When you read a play, try to really read it: read it aloud, at least in parts, adding intonation and gesture – no matter how tentatively – and think about the space or spaces that the text delineates and creates. Take time to linger on what you are reading: the details matter.
If you are unfamiliar with the concept of a play reading, it is when a play is read out loud by actors with scripts in hand. The goal is for the playwright to hear the written words spoken by actors. … The goal of the first reading is for the playwright to hear how actors read and interpret the script.
The more plays you read, you’ll find yourself beginning to see and understand character archetypes. You will also see how character informs a story and this is extremely important for actors. You can also begin to see the intricacies and nuance of characters, and their motivations.
Reading is an interpretation that is entirely ones own. You get to find every character on your own. Seeing a play lets you experience that same thing but with the interpretation of others put over it. Seeing a play can be especially important if it’s an experience that you can’t know on your own.
Plays are meant to be performed (heard and seen), and reading them silently means everyone misses out on the experience entirely. Utilize active sessions by breaking the class into groups, assigning them scenes to read aloud as a group and to then discuss.
Drama is created and shaped by the elements of drama which, for the Drama ATAR course, are listed as: role, character and relationships, situation, voice, movement, space and time, language and texts, symbol and metaphor, mood and atmosphere, audience and dramatic tension.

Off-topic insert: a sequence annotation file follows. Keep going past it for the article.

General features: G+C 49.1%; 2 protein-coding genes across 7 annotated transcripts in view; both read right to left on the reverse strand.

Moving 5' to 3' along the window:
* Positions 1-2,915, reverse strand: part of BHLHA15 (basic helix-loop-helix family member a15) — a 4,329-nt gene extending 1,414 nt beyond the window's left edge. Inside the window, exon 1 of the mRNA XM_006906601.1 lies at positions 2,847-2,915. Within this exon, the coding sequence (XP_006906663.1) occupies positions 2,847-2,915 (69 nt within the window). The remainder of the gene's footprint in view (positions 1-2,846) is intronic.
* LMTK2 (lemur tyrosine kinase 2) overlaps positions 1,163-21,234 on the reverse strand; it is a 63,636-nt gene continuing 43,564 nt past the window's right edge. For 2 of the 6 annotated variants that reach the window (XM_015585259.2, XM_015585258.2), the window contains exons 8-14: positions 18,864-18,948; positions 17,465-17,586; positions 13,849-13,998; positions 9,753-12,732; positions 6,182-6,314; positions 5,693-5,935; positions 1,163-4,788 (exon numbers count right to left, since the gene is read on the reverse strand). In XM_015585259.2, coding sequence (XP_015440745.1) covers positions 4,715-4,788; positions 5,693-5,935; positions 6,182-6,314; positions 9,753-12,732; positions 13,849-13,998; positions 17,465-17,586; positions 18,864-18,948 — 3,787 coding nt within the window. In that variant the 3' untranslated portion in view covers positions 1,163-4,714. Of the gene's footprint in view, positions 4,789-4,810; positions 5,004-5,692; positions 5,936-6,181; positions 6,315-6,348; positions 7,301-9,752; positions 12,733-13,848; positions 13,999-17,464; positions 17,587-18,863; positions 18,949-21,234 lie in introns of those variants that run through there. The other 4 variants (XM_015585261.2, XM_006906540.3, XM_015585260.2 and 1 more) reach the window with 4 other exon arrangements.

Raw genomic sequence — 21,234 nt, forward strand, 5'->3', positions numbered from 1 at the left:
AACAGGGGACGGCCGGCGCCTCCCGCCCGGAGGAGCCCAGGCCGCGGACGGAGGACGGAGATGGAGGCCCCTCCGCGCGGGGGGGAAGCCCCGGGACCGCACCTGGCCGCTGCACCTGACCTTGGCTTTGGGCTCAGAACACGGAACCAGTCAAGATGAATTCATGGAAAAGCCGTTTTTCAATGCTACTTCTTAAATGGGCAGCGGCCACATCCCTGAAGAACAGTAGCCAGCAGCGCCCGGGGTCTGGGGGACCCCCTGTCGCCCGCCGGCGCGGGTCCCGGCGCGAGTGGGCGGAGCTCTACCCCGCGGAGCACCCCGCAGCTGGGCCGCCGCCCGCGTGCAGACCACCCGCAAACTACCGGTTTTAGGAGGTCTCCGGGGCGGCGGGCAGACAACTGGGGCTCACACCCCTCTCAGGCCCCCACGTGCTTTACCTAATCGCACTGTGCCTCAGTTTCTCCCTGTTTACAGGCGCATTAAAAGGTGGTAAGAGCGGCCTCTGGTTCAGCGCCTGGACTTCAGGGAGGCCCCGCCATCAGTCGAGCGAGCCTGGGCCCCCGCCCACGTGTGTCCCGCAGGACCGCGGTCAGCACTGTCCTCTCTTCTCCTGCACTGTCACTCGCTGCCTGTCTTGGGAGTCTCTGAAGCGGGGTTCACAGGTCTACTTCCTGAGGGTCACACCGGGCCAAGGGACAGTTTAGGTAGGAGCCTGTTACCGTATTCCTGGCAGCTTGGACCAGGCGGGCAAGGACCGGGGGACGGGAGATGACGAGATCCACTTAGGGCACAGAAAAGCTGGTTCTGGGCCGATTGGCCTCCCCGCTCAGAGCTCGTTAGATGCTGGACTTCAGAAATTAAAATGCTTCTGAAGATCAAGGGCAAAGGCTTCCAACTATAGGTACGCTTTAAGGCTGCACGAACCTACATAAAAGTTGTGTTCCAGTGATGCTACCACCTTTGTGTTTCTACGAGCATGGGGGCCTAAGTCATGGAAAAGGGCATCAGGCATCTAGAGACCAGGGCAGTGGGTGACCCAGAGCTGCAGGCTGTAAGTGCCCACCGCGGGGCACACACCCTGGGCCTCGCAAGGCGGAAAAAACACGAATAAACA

The five elements of drama are the thought, theme, and ideas; action and plot; characters; language; and music. The spectacle, consisting of the scenery, props, costumes and special effects of a production, is also an element of drama.
Role and character, relationships, situation, voice, movement, focus, tension, space, time, language, symbol, audience, mood and atmosphere.
Practically, it means that plays make for quick reads. Even very long scripts like Angels In America and The Kentucky Cycle are shorter than most novels, and the vast majority of plays fall somewhere between 12,000 and 20,000 words — roughly the length of a short story — and can be read in an hour or so.
Watching a theatrical performance can bring it to life for you. When you’re studying a play – possibly Shakespeare, possibly an Aussie playwright – it can sometimes seem dull or even pointless.
The characters come to life, as does the way they relate to and interact with each other. And, particularly important in the case of Elizabethan or Jacobean drama, the language becomes more accessible. Not surprisingly, more pleasure and increased understanding is likely to be reflected in much higher grades.
The principle difference, to my mind, is time. Plays are experienced at a tempo the audience doesn’t select; a novel is read at the pace of the reader. … And there are architectural feats that make novels look extraordinary, and make plays look self-involved.
The three-act structure is a model used in narrative fiction that divides a story into three parts (acts), often called the Setup, the Confrontation, and the Resolution.
A stage reading is a form of theatre without sets or full costumes. … In play-development workshopping, the stage reading is one of the forms of workshop, along with the rehearsed reading, the exploratory workshop, and the full workshop production. It is an inexpensive way to get a new play in front of an audience.
Your character is a set of beliefs that define what sort of person you are. Your opinion of another person’s character is based on the impression the person makes concerning his or her attitudes or actions toward things you value. Although character is related to personality, it is not the same thing.
Modern Drama refers to plays written in the 19th and 20th centuries whereas contemporary drama refers to plays written today. Modern dramatists include such playwrights as Tennessee Williams, Oscar Wilde, and Henrik Ibsen.